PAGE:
Why work on prioritisation research?
The reality of our limitations – of time, money and ability – means we can’t do everything we’d like to do to improve the world. Despite good intentions, there are vast differences in the impact we expect different actions to have in improving the world. There is a huge opportunity cost to just picking an endeavour (including your thesis topic!) just because it seems to be net-positive. These differences between the good and the better or best are so great, and our strategies for navigating them so underdeveloped, that improving our understanding of how to prioritise is hugely important.
Applying techniques from economics, maths and social science, prioritisation researchers seek insights that will inform people and organisations on how best to direct their efforts in order to do the most good. There are a couple of different ways to approach this.
Foundational prioritisation research explores high-level issues such as whether we can predictably affect the long-term future, how to think about the indirect effects of our efforts to improve the world, what different value systems say about what it means to do good, and crucial considerations such as animal sentience.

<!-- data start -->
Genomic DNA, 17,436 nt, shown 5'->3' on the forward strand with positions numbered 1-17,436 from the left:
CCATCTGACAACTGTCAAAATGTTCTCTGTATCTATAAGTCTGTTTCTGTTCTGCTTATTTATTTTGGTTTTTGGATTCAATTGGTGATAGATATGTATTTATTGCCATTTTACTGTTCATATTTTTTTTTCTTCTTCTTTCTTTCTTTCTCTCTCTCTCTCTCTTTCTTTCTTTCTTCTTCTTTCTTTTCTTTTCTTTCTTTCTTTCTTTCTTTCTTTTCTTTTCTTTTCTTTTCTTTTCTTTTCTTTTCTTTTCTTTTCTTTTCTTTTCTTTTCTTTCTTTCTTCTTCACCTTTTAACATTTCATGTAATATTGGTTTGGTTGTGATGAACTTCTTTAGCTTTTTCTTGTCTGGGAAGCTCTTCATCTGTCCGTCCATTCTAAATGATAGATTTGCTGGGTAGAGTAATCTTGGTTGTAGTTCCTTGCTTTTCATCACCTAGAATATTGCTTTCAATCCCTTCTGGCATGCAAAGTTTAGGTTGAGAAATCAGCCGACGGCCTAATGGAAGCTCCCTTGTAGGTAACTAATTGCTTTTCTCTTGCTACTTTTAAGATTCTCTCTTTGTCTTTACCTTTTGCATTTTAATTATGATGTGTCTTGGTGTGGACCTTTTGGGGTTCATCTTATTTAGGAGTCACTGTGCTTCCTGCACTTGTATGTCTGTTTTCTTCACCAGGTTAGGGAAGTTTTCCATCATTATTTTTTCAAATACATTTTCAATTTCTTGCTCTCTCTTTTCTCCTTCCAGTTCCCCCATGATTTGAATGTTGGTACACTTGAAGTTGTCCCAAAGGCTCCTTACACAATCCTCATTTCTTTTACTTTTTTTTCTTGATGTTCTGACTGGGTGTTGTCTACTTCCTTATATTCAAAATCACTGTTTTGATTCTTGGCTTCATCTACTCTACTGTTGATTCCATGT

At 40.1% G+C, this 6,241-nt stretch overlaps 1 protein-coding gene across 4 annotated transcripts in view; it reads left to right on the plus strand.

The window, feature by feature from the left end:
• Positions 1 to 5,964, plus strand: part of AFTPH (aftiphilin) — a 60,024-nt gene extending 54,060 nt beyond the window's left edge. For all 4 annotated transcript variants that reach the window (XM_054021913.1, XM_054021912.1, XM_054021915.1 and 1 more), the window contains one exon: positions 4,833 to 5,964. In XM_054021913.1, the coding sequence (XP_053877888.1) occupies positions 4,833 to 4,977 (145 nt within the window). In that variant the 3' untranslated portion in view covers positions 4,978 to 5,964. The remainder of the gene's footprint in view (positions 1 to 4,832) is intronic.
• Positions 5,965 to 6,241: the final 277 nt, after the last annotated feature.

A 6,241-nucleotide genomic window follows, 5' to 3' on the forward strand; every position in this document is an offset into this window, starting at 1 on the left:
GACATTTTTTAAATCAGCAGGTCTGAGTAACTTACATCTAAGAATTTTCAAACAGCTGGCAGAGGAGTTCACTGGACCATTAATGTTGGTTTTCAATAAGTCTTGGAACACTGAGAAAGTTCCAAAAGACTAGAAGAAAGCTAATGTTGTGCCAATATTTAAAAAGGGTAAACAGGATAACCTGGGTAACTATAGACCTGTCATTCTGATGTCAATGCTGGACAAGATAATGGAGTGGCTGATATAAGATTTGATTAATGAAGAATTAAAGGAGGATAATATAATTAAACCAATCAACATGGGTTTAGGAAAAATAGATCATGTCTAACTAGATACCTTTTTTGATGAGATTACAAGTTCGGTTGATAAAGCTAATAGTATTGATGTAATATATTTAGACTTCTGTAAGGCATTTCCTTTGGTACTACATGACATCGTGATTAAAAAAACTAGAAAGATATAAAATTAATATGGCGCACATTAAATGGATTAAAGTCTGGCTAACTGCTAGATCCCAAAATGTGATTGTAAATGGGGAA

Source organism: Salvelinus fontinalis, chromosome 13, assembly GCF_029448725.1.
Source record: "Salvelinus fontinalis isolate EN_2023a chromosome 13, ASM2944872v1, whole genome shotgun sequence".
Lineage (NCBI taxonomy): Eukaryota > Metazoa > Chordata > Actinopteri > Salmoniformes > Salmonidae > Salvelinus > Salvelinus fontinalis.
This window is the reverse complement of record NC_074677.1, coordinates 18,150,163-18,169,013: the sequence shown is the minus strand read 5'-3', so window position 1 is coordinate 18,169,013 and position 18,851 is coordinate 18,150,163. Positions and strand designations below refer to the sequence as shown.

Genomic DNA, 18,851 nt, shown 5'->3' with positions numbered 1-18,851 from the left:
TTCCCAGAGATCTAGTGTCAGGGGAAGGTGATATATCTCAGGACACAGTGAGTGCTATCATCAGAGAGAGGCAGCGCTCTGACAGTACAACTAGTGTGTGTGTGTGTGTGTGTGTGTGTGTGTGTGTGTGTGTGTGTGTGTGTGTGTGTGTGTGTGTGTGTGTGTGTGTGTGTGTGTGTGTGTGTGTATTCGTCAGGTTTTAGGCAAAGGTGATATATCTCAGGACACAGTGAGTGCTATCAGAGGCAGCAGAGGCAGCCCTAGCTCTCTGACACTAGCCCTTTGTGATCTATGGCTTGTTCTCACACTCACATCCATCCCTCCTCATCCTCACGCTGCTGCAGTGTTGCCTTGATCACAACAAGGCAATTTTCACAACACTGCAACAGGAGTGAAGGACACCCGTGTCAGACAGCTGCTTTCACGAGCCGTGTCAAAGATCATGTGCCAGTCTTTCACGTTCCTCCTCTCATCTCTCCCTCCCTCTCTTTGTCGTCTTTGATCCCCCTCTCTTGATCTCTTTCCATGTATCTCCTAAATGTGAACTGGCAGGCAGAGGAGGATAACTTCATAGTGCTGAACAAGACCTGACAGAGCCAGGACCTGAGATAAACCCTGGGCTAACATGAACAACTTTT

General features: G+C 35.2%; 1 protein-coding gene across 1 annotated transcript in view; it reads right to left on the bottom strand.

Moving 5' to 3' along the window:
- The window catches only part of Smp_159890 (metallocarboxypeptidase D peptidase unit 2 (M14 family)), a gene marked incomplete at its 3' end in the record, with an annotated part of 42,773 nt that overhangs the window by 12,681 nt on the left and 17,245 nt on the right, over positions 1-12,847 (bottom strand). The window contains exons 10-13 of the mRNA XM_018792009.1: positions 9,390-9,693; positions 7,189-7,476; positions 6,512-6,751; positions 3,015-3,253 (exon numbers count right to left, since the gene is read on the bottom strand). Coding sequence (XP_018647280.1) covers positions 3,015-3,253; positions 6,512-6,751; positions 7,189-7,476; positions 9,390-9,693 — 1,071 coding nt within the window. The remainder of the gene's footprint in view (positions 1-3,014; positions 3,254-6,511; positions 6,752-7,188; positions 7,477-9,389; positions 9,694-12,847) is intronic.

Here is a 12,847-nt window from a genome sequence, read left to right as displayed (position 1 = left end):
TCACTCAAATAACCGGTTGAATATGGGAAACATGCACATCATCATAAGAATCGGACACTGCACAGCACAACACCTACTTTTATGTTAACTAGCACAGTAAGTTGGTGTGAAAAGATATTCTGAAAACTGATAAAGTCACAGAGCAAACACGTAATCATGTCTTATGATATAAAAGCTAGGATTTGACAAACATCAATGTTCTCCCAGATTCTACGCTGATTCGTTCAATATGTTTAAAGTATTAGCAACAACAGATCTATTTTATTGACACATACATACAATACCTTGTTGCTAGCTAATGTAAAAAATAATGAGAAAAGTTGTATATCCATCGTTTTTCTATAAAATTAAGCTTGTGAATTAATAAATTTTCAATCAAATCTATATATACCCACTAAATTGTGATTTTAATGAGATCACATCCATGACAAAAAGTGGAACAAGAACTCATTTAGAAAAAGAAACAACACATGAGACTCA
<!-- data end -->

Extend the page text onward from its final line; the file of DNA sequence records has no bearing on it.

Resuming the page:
Cause prioritisation research looks more closely at which causes we should focus on given our foundational understanding of what it means to do good – for example, cause prioritisation research might involve evaluating whether it seems more pressing to work on climate change reduction or preventing great power conflict, or how promising mental health interventions seem.
We also include the category ‘understanding progress and change’ within prioritisation research. These research directions generally focus on understanding how change occurs so that we can better understand what strategies will effect change, which could be useful across a range of causes. This could involve understanding what makes social movements more effective, how to increase the progress of research and how changes in our values today may affect the future.
There is currently a dearth of prioritisation research. Such research has a lot of potential leverage: an insight gained could influence the allocation of billions of dollars and the areas to which many great minds are applied.
This introduction was last updated 31/12/2022. Thanks to Will Fenning for originally writing this introduction.
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